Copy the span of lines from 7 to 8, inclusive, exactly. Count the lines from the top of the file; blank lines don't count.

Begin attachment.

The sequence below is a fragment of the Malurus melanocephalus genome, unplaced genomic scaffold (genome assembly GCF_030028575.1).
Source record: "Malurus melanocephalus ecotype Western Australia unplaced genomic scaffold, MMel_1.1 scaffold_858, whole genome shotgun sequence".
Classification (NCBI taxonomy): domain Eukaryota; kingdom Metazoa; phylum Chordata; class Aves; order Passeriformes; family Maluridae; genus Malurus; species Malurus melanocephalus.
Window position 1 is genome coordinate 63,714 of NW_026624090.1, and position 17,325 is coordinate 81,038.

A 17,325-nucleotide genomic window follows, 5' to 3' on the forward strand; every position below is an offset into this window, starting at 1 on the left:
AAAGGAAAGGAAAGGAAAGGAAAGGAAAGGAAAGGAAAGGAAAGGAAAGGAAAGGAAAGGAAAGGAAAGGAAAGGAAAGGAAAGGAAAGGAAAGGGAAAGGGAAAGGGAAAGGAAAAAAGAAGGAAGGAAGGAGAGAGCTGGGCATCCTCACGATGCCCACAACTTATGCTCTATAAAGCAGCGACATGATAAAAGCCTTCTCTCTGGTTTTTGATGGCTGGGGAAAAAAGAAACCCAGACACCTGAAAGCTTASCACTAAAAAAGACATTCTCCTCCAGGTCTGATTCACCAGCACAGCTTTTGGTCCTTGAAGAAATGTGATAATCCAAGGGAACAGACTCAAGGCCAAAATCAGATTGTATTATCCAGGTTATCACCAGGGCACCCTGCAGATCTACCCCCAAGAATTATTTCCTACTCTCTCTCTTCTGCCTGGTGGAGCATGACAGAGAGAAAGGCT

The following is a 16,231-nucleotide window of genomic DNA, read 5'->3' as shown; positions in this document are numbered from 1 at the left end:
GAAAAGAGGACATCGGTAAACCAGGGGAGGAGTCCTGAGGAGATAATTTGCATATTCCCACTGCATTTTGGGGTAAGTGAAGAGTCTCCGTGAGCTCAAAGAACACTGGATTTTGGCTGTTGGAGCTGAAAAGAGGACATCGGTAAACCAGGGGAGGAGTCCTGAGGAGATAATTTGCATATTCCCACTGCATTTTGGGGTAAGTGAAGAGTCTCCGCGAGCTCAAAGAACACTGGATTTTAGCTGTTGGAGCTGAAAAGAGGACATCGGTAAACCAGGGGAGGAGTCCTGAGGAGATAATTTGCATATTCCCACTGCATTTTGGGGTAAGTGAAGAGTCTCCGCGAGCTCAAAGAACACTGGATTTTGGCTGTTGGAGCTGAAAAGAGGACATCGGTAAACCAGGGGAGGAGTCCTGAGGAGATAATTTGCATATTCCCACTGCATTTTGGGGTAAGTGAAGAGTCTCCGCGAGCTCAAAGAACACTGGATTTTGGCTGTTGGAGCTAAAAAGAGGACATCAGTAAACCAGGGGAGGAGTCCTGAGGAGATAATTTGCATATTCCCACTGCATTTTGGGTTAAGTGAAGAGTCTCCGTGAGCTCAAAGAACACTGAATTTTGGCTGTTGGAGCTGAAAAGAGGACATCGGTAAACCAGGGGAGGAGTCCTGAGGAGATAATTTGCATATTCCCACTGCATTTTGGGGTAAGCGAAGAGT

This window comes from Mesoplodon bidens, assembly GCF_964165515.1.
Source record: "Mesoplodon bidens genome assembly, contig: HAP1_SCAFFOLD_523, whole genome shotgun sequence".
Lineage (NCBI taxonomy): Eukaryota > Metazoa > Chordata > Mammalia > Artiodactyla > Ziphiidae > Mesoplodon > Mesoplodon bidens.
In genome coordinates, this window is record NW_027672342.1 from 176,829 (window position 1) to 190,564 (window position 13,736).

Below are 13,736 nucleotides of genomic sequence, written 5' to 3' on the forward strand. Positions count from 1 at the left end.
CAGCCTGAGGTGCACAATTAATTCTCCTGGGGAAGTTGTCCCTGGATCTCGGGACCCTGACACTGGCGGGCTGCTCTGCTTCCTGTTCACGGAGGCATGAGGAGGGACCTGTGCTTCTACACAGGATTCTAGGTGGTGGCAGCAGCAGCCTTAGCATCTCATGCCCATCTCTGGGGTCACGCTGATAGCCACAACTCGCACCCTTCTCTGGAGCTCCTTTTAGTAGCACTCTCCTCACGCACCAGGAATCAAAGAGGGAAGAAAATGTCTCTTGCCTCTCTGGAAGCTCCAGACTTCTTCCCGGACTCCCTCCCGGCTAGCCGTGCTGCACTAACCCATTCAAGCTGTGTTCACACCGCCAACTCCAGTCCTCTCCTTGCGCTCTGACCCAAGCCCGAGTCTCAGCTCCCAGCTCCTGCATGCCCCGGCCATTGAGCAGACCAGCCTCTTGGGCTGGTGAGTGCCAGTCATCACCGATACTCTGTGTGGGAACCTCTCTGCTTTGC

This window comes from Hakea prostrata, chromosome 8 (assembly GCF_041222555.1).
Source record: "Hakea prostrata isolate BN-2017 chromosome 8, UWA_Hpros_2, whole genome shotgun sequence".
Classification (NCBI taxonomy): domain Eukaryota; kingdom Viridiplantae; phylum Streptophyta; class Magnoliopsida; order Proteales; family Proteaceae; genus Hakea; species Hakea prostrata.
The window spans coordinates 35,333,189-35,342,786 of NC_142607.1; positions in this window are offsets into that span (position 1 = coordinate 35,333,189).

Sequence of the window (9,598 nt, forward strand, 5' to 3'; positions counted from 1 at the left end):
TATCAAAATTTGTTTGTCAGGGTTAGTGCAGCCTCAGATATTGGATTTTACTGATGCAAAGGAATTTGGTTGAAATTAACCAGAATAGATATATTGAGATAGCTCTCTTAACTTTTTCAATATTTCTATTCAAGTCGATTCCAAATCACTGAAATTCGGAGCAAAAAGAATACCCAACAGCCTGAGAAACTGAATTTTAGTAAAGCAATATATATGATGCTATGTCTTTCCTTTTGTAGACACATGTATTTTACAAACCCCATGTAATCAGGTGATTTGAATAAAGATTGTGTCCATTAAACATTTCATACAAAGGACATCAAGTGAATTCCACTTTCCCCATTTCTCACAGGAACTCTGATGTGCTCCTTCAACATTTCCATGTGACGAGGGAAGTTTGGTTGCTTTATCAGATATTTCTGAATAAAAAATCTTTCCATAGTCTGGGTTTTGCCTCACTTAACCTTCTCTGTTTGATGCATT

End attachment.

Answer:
The following is a 16,231-nucleotide window of genomic DNA, read 5'->3' as shown; positions in this document are numbered from 1 at the left end:
GAAAAGAGGACATCGGTAAACCAGGGGAGGAGTCCTGAGGAGATAATTTGCATATTCCCACTGCATTTTGGGGTAAGTGAAGAGTCTCCGTGAGCTCAAAGAACACTGGATTTTGGCTGTTGGAGCTGAAAAGAGGACATCGGTAAACCAGGGGAGGAGTCCTGAGGAGATAATTTGCATATTCCCACTGCATTTTGGGGTAAGTGAAGAGTCTCCGCGAGCTCAAAGAACACTGGATTTTAGCTGTTGGAGCTGAAAAGAGGACATCGGTAAACCAGGGGAGGAGTCCTGAGGAGATAATTTGCATATTCCCACTGCATTTTGGGGTAAGTGAAGAGTCTCCGCGAGCTCAAAGAACACTGGATTTTGGCTGTTGGAGCTGAAAAGAGGACATCGGTAAACCAGGGGAGGAGTCCTGAGGAGATAATTTGCATATTCCCACTGCATTTTGGGGTAAGTGAAGAGTCTCCGCGAGCTCAAAGAACACTGGATTTTGGCTGTTGGAGCTAAAAAGAGGACATCAGTAAACCAGGGGAGGAGTCCTGAGGAGATAATTTGCATATTCCCACTGCATTTTGGGTTAAGTGAAGAGTCTCCGTGAGCTCAAAGAACACTGAATTTTGGCTGTTGGAGCTGAAAAGAGGACATCGGTAAACCAGGGGAGGAGTCCTGAGGAGATAATTTGCATATTCCCACTGCATTTTGGGGTAAGCGAAGAGT